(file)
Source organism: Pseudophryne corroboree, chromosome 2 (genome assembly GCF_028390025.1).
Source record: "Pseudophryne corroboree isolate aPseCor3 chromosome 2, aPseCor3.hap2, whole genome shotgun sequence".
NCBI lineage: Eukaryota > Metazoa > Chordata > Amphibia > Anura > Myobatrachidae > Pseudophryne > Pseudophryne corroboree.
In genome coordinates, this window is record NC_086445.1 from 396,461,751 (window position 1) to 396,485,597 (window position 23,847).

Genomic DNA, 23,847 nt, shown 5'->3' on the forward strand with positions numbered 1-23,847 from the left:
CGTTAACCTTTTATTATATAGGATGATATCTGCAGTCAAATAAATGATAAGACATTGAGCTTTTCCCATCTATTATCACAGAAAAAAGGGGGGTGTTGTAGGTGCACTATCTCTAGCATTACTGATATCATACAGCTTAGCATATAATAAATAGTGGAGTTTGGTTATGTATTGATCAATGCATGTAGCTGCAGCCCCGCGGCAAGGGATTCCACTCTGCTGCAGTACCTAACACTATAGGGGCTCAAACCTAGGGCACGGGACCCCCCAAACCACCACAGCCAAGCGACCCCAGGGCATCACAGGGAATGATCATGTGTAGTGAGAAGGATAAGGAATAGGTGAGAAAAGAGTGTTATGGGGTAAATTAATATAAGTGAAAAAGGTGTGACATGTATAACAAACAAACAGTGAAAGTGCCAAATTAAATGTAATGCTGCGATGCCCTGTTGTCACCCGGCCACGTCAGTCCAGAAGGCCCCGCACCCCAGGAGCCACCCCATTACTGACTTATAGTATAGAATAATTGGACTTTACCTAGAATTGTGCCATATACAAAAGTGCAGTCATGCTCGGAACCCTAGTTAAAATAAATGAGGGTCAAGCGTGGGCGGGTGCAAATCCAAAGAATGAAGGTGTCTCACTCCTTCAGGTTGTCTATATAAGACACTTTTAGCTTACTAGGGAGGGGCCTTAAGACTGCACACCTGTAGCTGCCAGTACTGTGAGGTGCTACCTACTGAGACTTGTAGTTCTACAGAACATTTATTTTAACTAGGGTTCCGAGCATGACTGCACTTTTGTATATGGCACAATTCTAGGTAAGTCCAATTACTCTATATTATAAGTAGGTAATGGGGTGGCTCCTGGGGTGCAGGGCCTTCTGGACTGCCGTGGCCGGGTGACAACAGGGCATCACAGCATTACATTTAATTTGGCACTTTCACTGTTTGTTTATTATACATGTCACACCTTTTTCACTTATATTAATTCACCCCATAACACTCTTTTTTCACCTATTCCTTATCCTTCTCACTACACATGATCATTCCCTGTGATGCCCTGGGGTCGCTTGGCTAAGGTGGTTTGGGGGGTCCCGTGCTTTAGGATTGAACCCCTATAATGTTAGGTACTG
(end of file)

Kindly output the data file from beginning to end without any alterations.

Source organism: Pseudophryne corroboree, chromosome 2 (genome assembly GCF_028390025.1).
Source record: "Pseudophryne corroboree isolate aPseCor3 chromosome 2, aPseCor3.hap2, whole genome shotgun sequence".
NCBI lineage: Eukaryota > Metazoa > Chordata > Amphibia > Anura > Myobatrachidae > Pseudophryne > Pseudophryne corroboree.
In genome coordinates, this window is record NC_086445.1 from 396,461,751 (window position 1) to 396,485,597 (window position 23,847).

Genomic DNA, 23,847 nt, shown 5'->3' on the forward strand with positions numbered 1-23,847 from the left:
CGTTAACCTTTTATTATATAGGATGATATCTGCAGTCAAATAAATGATAAGACATTGAGCTTTTCCCATCTATTATCACAGAAAAAAGGGGGGTGTTGTAGGTGCACTATCTCTAGCATTACTGATATCATACAGCTTAGCATATAATAAATAGTGGAGTTTGGTTATGTATTGATCAATGCATGTAGCTGCAGCCCCGCGGCAAGGGATTCCACTCTGCTGCAGTACCTAACACTATAGGGGCTCAAACCTAGGGCACGGGACCCCCCAAACCACCACAGCCAAGCGACCCCAGGGCATCACAGGGAATGATCATGTGTAGTGAGAAGGATAAGGAATAGGTGAGAAAAGAGTGTTATGGGGTAAATTAATATAAGTGAAAAAGGTGTGACATGTATAACAAACAAACAGTGAAAGTGCCAAATTAAATGTAATGCTGCGATGCCCTGTTGTCACCCGGCCACGTCAGTCCAGAAGGCCCCGCACCCCAGGAGCCACCCCATTACTGACTTATAGTATAGAATAATTGGACTTTACCTAGAATTGTGCCATATACAAAAGTGCAGTCATGCTCGGAACCCTAGTTAAAATAAATGAGGGTCAAGCGTGGGCGGGTGCAAATCCAAAGAATGAAGGTGTCTCACTCCTTCAGGTTGTCTATATAAGACACTTTTAGCTTACTAGGGAGGGGCCTTAAGACTGCACACCTGTAGCTGCCAGTACTGTGAGGTGCTACCTACTGAGACTTGTAGTTCTACAGAACATTTATTTTAACTAGGGTTCCGAGCATGACTGCACTTTTGTATATGGCACAATTCTAGGTAAGTCCAATTACTCTATATTATAAGTAGGTAATGGGGTGGCTCCTGGGGTGCAGGGCCTTCTGGACTGCCGTGGCCGGGTGACAACAGGGCATCACAGCATTACATTTAATTTGGCACTTTCACTGTTTGTTTATTATACATGTCACACCTTTTTCACTTATATTAATTCACCCCATAACACTCTTTTTTCACCTATTCCTTATCCTTCTCACTACACATGATCATTCCCTGTGATGCCCTGGGGTCGCTTGGCTAAGGTGGTTTGGGGGGTCCCGTGCTTTAGGATTGAACCCCTATAATGTTAGGTACTG